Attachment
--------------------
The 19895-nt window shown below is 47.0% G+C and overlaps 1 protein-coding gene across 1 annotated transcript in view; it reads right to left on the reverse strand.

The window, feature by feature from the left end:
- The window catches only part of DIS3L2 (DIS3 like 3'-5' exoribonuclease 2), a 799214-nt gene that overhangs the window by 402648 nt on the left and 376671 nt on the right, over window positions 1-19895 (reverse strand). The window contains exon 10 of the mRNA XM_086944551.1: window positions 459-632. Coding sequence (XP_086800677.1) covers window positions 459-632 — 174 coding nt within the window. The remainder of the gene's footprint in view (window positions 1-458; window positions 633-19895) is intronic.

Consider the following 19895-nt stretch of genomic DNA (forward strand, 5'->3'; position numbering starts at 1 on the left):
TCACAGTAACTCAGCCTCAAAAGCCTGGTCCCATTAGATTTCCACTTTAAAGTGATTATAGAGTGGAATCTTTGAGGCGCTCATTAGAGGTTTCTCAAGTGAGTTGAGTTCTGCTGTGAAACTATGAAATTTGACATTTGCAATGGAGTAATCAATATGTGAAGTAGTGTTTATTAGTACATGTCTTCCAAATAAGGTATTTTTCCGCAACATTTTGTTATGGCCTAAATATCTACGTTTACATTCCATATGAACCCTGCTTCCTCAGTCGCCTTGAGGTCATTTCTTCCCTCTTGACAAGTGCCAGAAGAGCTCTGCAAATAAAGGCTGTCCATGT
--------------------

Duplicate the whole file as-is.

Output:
The 19895-nt window shown below is 47.0% G+C and overlaps 1 protein-coding gene across 1 annotated transcript in view; it reads right to left on the reverse strand.

The window, feature by feature from the left end:
- The window catches only part of DIS3L2 (DIS3 like 3'-5' exoribonuclease 2), a 799214-nt gene that overhangs the window by 402648 nt on the left and 376671 nt on the right, over window positions 1-19895 (reverse strand). The window contains exon 10 of the mRNA XM_086944551.1: window positions 459-632. Coding sequence (XP_086800677.1) covers window positions 459-632 — 174 coding nt within the window. The remainder of the gene's footprint in view (window positions 1-458; window positions 633-19895) is intronic.

Consider the following 19895-nt stretch of genomic DNA (forward strand, 5'->3'; position numbering starts at 1 on the left):
TCACAGTAACTCAGCCTCAAAAGCCTGGTCCCATTAGATTTCCACTTTAAAGTGATTATAGAGTGGAATCTTTGAGGCGCTCATTAGAGGTTTCTCAAGTGAGTTGAGTTCTGCTGTGAAACTATGAAATTTGACATTTGCAATGGAGTAATCAATATGTGAAGTAGTGTTTATTAGTACATGTCTTCCAAATAAGGTATTTTTCCGCAACATTTTGTTATGGCCTAAATATCTACGTTTACATTCCATATGAACCCTGCTTCCTCAGTCGCCTTGAGGTCATTTCTTCCCTCTTGACAAGTGCCAGAAGAGCTCTGCAAATAAAGGCTGTCCATGT